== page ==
Prairie farmland prices shift with new oil wells
As amber stalks gave way to combines this fall, it was the black gold two miles below that many prairie landowners were thinking about.
An energy boom is stirring up land prices and changing rural communities. Landowners in parts of the Dakotas, Montana and Canada find themselves above the Bakken formation, the largest contiguous oil deposit in the lower 48 states.
Braden Hudye of Norquay, Saskatchewan, shifted from investing in farmland to commercial/industrial land in the Minot, N.D., area. "Land prices are changing rapidly," he says. Last month, three-quarters of the land 30 miles north of Minot sold for $3,000 per acre—a new high.
It’s easy to see why prices are skyrocketing: contracts for oil drilling range from $55 per acre for a threeyear lease to $10,000 for a 10-year lease. But financial gains vary based on ownership. Mineral and land rights can be separated; you might not own what is underground even if you own the surface rights. Typically, mineral rights owners negotiate the lease with an oil company, which has a specified time to drill. Once oil is flowing, the owner can receive royalties of 18% to 22% per barrel.
Lease offers around Lon Frahm’s farm in Colby, Kan., started at $20 per acre years ago but have escalated as leasing companies increased and farmers shared information, he says. Many acres were leased for $40 to $65, and some in the low hundreds. With land home to five oil wells that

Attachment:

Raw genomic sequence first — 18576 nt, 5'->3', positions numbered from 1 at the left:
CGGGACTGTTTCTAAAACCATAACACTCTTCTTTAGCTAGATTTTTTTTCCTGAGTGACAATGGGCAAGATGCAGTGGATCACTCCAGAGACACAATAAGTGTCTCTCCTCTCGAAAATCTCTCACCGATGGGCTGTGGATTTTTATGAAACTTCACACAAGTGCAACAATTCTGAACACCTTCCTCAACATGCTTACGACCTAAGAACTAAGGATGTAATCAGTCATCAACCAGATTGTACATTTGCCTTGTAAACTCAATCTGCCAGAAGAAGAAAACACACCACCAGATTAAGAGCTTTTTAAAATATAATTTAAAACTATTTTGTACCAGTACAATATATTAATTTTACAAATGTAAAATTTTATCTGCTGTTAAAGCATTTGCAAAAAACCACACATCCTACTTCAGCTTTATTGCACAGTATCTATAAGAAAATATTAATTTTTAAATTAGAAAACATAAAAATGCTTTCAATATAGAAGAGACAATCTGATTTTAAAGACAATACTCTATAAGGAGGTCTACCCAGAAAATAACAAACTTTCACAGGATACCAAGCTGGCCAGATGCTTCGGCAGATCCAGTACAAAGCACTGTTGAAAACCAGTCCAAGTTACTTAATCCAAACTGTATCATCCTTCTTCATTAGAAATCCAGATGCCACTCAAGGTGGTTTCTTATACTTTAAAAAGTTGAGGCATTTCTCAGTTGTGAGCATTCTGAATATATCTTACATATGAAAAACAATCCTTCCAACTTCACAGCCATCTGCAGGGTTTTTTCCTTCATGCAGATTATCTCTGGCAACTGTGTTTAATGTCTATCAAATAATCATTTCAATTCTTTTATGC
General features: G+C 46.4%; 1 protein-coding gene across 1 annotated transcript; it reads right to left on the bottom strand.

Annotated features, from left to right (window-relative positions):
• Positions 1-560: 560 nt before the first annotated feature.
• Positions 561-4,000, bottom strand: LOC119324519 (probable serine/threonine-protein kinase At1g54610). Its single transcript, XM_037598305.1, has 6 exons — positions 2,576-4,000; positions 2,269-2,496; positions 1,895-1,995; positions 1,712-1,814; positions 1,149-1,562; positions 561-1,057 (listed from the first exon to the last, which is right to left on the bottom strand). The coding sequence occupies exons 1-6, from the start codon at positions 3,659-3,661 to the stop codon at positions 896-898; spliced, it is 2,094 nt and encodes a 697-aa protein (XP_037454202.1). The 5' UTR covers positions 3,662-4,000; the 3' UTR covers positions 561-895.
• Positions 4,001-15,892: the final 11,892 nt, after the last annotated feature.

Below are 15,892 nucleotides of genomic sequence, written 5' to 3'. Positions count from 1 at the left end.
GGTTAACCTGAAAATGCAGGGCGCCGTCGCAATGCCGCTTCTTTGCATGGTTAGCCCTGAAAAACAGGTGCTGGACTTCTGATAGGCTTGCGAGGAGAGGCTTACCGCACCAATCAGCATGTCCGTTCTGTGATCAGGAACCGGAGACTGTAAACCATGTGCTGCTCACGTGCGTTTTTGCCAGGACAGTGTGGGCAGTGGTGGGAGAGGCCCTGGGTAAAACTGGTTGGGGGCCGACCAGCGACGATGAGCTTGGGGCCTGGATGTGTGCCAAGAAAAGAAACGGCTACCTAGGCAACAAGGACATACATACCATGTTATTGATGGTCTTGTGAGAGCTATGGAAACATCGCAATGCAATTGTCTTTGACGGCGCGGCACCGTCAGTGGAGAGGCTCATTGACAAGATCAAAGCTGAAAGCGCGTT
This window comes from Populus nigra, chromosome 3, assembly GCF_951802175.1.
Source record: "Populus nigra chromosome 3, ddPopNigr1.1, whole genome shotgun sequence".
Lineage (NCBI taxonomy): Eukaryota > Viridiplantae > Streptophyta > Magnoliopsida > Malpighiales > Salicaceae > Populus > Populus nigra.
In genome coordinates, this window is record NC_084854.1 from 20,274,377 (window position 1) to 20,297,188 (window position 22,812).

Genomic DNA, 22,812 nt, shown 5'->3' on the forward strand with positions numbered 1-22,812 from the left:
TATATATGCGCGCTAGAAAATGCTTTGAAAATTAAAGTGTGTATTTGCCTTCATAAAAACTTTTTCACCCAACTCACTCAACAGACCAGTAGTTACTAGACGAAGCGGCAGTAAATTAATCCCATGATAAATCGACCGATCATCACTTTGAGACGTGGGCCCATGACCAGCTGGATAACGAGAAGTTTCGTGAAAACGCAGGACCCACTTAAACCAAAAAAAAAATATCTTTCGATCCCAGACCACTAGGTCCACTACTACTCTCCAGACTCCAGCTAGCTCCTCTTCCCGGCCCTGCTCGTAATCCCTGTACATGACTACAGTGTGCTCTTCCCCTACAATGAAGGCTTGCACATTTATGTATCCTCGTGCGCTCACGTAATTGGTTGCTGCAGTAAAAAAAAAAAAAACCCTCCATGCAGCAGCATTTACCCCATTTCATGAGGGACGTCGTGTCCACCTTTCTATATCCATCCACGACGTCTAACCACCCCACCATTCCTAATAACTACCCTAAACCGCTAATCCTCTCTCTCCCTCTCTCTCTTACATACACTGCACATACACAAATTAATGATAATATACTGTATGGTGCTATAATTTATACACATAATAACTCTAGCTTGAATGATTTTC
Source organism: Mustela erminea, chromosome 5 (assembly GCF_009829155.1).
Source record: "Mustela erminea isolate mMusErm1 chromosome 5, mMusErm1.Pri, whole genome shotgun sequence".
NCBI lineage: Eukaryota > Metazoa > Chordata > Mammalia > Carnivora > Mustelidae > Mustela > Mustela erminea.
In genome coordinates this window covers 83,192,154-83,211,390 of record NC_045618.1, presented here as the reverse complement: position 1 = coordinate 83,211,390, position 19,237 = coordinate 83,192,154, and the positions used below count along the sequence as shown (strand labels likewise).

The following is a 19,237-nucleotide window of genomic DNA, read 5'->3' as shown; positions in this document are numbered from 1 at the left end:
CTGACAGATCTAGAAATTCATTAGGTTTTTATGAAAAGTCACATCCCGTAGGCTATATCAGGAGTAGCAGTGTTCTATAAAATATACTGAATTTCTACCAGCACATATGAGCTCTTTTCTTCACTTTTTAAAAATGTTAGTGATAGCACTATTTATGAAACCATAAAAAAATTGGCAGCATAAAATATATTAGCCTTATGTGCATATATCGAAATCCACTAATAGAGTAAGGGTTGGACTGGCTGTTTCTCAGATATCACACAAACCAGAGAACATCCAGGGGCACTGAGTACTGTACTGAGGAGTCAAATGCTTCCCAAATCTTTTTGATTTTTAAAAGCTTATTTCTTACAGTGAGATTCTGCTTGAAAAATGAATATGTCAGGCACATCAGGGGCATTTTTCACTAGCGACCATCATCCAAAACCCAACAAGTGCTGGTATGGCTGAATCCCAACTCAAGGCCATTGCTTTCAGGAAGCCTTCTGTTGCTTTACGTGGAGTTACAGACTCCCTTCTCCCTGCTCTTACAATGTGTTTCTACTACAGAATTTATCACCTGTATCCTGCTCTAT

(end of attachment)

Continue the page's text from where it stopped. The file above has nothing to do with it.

produce a six-figure income, Frahm gets a royalty fee.
Community Changes. Driving prairie back roads can be exhausting. Oil trucks are hard to pass, and drivers must stop for road maintenance. Each well requires more than 2,000 truck trips, and the heavy rigs destroy roadways, says Alan Dybing of the Upper Great Plains Transportation Institute, which estimates repairs will require $900 million during the next 20 years.
Ashley Gulke Leavitt, who farms near Mohall, N.D., says the strong corn crop has influenced land prices, but not as much as investment. Land near town is valuable because investors want to build houses and facilities.
As long as oil prices stay above $75 a barrel, companies will keep drilling. For many farmers, the oil boom means more opportunity on top of historical grain profits.